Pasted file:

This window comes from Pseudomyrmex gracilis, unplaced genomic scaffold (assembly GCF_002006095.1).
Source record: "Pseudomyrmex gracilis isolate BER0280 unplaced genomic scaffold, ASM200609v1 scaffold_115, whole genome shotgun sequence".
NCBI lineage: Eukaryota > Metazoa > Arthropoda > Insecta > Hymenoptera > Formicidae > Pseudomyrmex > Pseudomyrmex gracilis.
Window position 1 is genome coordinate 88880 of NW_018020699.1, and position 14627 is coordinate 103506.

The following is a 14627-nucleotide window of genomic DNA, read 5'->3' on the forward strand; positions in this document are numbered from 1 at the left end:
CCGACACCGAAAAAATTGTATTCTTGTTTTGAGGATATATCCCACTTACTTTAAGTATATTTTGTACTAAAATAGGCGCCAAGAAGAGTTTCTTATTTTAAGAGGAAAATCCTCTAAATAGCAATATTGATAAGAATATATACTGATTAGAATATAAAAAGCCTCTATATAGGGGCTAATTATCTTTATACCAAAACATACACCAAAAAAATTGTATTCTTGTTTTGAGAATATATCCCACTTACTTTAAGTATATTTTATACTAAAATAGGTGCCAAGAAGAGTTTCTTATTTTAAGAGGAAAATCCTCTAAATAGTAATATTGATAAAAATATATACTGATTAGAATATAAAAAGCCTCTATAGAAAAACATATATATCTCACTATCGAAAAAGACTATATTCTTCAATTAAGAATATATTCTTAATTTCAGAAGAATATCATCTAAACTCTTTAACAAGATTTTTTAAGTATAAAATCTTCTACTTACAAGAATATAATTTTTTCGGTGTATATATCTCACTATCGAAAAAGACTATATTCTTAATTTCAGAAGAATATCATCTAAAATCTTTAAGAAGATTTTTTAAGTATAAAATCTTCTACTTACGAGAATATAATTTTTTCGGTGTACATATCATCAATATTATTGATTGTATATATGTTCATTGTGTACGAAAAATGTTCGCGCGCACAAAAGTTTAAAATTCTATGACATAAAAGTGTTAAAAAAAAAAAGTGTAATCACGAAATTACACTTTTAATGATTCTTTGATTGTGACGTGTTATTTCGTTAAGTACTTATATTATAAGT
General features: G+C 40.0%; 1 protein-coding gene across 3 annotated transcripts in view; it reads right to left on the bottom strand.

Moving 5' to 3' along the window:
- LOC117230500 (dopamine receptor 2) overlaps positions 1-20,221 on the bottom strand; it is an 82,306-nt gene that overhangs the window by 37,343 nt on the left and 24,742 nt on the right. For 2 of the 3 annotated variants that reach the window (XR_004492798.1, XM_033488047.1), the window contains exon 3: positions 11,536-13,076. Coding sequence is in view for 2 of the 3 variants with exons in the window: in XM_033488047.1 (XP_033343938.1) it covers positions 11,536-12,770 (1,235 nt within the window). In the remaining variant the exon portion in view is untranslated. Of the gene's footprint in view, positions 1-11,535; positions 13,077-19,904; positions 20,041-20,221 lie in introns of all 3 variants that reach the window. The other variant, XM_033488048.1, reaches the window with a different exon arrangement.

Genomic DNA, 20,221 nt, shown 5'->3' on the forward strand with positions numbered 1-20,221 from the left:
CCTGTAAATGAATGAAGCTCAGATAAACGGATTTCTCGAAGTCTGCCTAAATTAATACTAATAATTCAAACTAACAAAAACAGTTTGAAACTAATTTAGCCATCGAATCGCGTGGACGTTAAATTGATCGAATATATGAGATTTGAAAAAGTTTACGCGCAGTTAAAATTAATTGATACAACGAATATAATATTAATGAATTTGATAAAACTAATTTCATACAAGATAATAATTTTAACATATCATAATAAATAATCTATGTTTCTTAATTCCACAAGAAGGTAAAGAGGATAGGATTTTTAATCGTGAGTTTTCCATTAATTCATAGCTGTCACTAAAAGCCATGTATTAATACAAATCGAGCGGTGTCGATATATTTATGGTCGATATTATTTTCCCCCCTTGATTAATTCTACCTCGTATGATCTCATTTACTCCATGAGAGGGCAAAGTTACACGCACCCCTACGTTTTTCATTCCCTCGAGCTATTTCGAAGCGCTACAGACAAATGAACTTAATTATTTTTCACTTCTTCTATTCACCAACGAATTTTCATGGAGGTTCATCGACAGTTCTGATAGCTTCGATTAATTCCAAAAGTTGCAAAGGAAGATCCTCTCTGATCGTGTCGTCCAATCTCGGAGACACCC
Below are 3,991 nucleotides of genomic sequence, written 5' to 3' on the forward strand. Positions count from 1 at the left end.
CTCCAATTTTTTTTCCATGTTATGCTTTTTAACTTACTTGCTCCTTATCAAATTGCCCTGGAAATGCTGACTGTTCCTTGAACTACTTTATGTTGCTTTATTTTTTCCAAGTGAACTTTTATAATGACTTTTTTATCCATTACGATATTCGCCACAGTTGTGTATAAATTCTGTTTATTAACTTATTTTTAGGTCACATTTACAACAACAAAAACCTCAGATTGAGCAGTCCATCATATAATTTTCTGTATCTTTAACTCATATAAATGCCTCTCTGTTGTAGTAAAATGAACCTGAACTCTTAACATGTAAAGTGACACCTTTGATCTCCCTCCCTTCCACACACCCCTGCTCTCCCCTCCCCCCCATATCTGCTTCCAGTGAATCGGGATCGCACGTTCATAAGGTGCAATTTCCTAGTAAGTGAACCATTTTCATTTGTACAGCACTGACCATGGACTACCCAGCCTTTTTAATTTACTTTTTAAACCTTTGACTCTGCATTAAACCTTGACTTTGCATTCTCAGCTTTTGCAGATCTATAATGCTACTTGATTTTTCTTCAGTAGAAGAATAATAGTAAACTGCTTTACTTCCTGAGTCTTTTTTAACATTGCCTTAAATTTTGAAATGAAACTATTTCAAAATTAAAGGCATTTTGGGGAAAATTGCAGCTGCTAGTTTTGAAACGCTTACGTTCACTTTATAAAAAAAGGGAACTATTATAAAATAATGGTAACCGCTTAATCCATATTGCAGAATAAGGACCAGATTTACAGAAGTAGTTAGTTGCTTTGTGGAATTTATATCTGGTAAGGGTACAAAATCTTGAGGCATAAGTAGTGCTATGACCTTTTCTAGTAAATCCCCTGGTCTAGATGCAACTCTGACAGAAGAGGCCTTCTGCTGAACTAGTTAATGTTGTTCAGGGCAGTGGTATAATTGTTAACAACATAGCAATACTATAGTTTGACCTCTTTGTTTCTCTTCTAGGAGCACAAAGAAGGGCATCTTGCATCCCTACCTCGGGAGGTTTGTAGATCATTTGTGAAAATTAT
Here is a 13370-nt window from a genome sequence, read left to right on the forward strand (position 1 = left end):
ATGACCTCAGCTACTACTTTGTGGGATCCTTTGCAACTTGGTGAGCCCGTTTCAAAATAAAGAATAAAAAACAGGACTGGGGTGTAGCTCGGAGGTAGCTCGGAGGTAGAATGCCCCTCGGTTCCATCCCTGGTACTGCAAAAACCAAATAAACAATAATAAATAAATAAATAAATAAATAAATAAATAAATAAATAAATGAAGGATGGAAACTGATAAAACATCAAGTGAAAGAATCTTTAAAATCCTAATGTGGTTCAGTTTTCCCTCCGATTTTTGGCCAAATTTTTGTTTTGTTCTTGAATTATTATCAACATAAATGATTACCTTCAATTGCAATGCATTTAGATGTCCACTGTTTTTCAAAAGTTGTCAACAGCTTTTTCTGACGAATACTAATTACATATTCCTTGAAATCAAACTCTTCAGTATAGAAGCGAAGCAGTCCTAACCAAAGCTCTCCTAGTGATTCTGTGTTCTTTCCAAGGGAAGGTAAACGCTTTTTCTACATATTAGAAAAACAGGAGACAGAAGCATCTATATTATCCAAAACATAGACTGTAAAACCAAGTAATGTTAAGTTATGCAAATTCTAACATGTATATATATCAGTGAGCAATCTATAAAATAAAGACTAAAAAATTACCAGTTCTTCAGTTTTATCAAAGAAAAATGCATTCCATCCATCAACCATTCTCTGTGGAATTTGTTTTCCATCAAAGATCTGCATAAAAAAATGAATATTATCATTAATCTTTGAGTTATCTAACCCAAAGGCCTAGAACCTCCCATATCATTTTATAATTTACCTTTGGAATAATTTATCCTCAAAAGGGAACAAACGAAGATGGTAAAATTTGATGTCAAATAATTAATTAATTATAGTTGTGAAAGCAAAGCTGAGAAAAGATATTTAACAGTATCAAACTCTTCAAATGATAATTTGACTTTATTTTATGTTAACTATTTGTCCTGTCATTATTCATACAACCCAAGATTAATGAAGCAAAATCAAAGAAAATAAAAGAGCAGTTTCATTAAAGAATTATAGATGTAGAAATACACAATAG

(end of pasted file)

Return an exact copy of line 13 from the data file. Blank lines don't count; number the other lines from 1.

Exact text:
CTCCAATTTTTTTTCCATGTTATGCTTTTTAACTTACTTGCTCCTTATCAAATTGCCCTGGAAATGCTGACTGTTCCTTGAACTACTTTATGTTGCTTTATTTTTTCCAAGTGAACTTTTATAATGACTTTTTTATCCATTACGATATTCGCCACAGTTGTGTATAAATTCTGTTTATTAACTTATTTTTAGGTCACATTTACAACAACAAAAACCTCAGATTGAGCAGTCCATCATATAATTTTCTGTATCTTTAACTCATATAAATGCCTCTCTGTTGTAGTAAAATGAACCTGAACTCTTAACATGTAAAGTGACACCTTTGATCTCCCTCCCTTCCACACACCCCTGCTCTCCCCTCCCCCCCATATCTGCTTCCAGTGAATCGGGATCGCACGTTCATAAGGTGCAATTTCCTAGTAAGTGAACCATTTTCATTTGTACAGCACTGACCATGGACTACCCAGCCTTTTTAATTTACTTTTTAAACCTTTGACTCTGCATTAAACCTTGACTTTGCATTCTCAGCTTTTGCAGATCTATAATGCTACTTGATTTTTCTTCAGTAGAAGAATAATAGTAAACTGCTTTACTTCCTGAGTCTTTTTTAACATTGCCTTAAATTTTGAAATGAAACTATTTCAAAATTAAAGGCATTTTGGGGAAAATTGCAGCTGCTAGTTTTGAAACGCTTACGTTCACTTTATAAAAAAAGGGAACTATTATAAAATAATGGTAACCGCTTAATCCATATTGCAGAATAAGGACCAGATTTACAGAAGTAGTTAGTTGCTTTGTGGAATTTATATCTGGTAAGGGTACAAAATCTTGAGGCATAAGTAGTGCTATGACCTTTTCTAGTAAATCCCCTGGTCTAGATGCAACTCTGACAGAAGAGGCCTTCTGCTGAACTAGTTAATGTTGTTCAGGGCAGTGGTATAATTGTTAACAACATAGCAATACTATAGTTTGACCTCTTTGTTTCTCTTCTAGGAGCACAAAGAAGGGCATCTTGCATCCCTACCTCGGGAGGTTTGTAGATCATTTGTGAAAATTAT